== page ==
To reiterate, no flea or tick medication is a barrier that stops a tick from getting on your pet. The purpose of all the above products is to kill or at least incapacitate the tick such that no Borrelia burgdorferi can be transmitted to your pet. It is important that you continue to regularly tick-check your dog and remove any ticks that you discover.
How to Remove a Tick
What if even with your best efforts — applying appropriate medications and searching for ticks after a hike or run — one of the little buggers actually does make it to your dog’s skin and needs to be taken out. What is the best way?
We like to remove ticks with a tick removal device that looks like the claw of a hammer. You place the device on the skin with the opening of the claw of the device where the tick is attached to the skin. Slowly and steadily move the device and claw under the tick and lift off. No need to flush the tick down the toilet (save the water!). You can wrap the tick in a tissue and crush the tick.
Tweezers also work well but be careful not to decapitate the tick. If the tick does get decapitated and you cannot get the head out or are concerned some part of the tick is left under the skin, call your regular veterinarian for advice. No Borrelia burgdorferi can be transmitted once the tick is dead. A tick without its body is very dead.
The Lyme vaccine is controversial. We reserve the vaccine for our patients that are going to the east coast for extended vacations or to live there. UC Davis Veterinary School does not recommend the vaccine in the bay area at this time. The infection is relatively rare, the treatment is generally effective for pets, and the vaccine has a potential to be harmful.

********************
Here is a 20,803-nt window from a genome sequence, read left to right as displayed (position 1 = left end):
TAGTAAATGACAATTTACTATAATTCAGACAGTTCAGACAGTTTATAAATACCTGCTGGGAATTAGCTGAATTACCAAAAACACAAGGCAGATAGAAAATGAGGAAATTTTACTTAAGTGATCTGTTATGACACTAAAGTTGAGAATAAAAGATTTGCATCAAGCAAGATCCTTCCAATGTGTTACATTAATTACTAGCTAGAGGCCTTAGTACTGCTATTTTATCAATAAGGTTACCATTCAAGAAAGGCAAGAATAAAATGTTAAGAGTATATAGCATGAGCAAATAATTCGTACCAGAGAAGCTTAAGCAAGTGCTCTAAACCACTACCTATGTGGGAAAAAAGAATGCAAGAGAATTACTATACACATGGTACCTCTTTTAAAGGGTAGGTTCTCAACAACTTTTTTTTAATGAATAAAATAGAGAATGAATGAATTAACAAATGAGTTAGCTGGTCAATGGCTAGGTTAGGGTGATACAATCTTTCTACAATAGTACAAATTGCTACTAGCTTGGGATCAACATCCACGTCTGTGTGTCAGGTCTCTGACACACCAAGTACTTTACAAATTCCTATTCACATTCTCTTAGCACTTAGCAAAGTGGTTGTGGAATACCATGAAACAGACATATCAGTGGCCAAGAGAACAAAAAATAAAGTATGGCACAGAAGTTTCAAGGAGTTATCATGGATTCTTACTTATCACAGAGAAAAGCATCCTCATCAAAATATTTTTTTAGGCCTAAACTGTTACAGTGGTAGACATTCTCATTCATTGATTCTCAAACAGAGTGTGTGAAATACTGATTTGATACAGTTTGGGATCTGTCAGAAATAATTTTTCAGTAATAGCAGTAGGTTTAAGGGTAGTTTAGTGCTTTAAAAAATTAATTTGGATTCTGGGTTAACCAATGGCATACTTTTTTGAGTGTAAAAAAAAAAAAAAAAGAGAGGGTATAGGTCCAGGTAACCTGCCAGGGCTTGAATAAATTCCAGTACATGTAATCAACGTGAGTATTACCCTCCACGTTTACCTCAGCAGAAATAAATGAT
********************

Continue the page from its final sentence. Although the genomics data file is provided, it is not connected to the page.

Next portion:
Symptoms and Treatment
What happens if you as a pet owner have done everything in your power to prevent ticks from attaching and infecting your pet but still your dog gets Lyme disease? What does a dog sick with Lyme look like and what should you do? (Remember cats do not get Lyme and horses get Lyme very rarely).
Monitor your dog’s health. An important aspect of Lyme is the dormant stage. Usually a dog does not get sick imm
ediately from Borrelia burgdorferi infection or Lyme disease. It can takes weeks to months for the initial signs to develop. Most dogs will be lame and sore in multiple joints, run a fever, and be lethargic. If the dog has repeated exposure to ticks, you will want to pay careful attention as the number of ticks will increase the risk of infection.
Talk to your vet. Confirming that the clinical signs are due to Lyme disease can be difficult, as dogs are generally well adapted to Borrelia burgdorferi and most of the time will not be made sick by the infection. The exposure to Borrelia burgdorferi will produce an immune response and subsequently a titer that can be read in the lab with a blood sample. However, the art of the diagnosis is differentiating the sick from the exposed. If you see signs of lameness or lethargy in your dog (or horse), be sure to discuss these symptoms with your veterinarian.
We have only scratched the surface of Lyme disease. Please talk to your regular veterinarian regarding your pet’s unique situation to determine how best to prevent Lyme disease.